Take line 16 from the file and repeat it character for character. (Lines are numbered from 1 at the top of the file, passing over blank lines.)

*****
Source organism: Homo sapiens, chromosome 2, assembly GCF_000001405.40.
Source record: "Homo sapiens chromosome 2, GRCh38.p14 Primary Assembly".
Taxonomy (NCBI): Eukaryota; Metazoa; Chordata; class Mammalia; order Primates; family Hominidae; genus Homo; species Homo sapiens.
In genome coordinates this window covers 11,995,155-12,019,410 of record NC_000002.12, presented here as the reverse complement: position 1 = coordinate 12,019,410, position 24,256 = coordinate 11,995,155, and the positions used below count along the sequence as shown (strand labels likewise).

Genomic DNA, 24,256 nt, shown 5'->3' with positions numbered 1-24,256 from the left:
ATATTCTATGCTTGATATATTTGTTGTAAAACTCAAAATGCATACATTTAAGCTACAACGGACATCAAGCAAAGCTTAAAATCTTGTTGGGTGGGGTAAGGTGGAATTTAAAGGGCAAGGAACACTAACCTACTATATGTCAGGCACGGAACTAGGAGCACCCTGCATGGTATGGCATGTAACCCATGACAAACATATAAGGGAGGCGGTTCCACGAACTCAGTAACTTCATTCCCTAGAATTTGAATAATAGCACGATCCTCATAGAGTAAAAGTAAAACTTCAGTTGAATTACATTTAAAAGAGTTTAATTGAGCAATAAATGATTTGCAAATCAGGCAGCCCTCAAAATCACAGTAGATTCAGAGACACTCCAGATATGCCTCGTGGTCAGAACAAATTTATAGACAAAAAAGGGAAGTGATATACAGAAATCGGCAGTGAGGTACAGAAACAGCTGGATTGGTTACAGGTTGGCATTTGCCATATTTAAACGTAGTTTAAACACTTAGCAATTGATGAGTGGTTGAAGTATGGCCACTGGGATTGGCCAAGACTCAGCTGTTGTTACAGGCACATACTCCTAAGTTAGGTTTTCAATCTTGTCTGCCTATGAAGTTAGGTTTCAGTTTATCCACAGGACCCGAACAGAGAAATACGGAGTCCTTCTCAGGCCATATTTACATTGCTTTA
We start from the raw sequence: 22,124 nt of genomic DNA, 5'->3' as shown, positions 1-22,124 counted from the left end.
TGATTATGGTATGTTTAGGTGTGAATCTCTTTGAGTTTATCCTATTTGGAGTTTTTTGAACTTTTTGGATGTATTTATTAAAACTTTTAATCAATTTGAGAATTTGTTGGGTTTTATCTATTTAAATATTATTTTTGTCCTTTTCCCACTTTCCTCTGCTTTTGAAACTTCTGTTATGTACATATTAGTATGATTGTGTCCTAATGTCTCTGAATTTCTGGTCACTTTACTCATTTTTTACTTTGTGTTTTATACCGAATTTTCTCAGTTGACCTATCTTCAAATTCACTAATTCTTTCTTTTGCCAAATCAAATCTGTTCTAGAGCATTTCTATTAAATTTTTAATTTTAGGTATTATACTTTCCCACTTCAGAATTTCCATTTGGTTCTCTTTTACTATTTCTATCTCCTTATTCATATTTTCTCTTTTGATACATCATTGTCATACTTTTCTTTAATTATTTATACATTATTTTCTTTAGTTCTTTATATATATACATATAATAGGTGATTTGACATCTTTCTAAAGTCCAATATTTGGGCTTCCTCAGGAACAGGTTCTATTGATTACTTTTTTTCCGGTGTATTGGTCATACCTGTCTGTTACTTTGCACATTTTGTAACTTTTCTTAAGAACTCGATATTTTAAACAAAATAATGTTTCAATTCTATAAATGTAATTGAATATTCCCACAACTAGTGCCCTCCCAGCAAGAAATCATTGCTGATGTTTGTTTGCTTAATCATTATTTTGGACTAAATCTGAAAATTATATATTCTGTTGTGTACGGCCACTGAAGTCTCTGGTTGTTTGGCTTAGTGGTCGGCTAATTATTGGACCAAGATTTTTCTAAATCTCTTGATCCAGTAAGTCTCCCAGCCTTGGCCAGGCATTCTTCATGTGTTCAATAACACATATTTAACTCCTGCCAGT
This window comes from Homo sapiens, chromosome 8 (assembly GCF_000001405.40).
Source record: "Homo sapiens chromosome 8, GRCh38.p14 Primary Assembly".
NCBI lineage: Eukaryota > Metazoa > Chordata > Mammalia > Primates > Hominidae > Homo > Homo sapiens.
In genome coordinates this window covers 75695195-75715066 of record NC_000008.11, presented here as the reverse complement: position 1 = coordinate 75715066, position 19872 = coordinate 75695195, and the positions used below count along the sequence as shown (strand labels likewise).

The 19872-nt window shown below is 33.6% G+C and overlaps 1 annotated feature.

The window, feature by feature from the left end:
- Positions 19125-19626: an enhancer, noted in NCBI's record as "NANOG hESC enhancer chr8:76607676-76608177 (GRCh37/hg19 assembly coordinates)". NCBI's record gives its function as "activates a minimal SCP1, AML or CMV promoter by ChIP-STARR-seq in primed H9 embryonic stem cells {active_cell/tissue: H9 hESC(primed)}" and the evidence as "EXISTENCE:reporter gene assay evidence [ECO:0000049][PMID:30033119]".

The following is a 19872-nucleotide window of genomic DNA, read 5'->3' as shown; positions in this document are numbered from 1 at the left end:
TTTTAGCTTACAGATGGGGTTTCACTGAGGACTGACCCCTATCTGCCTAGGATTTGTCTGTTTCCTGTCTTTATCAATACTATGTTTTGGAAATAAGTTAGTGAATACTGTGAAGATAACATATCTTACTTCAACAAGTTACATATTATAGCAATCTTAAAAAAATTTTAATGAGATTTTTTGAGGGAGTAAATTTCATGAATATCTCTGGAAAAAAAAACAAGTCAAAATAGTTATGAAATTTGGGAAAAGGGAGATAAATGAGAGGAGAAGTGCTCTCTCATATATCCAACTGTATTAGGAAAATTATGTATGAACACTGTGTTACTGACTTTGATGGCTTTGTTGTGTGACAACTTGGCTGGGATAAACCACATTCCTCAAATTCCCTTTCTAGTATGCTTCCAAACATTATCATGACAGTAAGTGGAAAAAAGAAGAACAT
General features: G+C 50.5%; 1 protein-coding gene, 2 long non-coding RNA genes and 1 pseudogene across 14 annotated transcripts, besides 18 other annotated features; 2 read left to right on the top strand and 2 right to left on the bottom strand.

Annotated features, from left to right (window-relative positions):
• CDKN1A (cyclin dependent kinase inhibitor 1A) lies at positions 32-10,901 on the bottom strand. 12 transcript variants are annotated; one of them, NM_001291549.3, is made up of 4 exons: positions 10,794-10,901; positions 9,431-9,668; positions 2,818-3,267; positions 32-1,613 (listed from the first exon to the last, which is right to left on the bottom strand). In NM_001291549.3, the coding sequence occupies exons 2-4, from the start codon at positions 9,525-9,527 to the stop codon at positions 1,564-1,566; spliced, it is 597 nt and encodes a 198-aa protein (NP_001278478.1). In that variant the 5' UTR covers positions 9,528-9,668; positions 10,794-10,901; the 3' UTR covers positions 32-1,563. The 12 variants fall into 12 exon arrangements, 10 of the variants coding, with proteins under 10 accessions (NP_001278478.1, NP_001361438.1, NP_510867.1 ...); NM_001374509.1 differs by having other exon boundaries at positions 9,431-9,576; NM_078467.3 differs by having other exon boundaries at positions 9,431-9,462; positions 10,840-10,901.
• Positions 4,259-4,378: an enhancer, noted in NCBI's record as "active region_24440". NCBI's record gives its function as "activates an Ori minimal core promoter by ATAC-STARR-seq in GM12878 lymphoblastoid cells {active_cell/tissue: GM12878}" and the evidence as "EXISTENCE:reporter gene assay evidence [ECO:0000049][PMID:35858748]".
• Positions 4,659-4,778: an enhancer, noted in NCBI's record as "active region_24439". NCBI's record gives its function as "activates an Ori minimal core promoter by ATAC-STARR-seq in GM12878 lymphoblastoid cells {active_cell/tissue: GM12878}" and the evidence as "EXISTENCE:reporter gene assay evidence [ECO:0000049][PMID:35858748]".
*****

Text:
The following is a 19872-nucleotide window of genomic DNA, read 5'->3' as shown; positions in this document are numbered from 1 at the left end: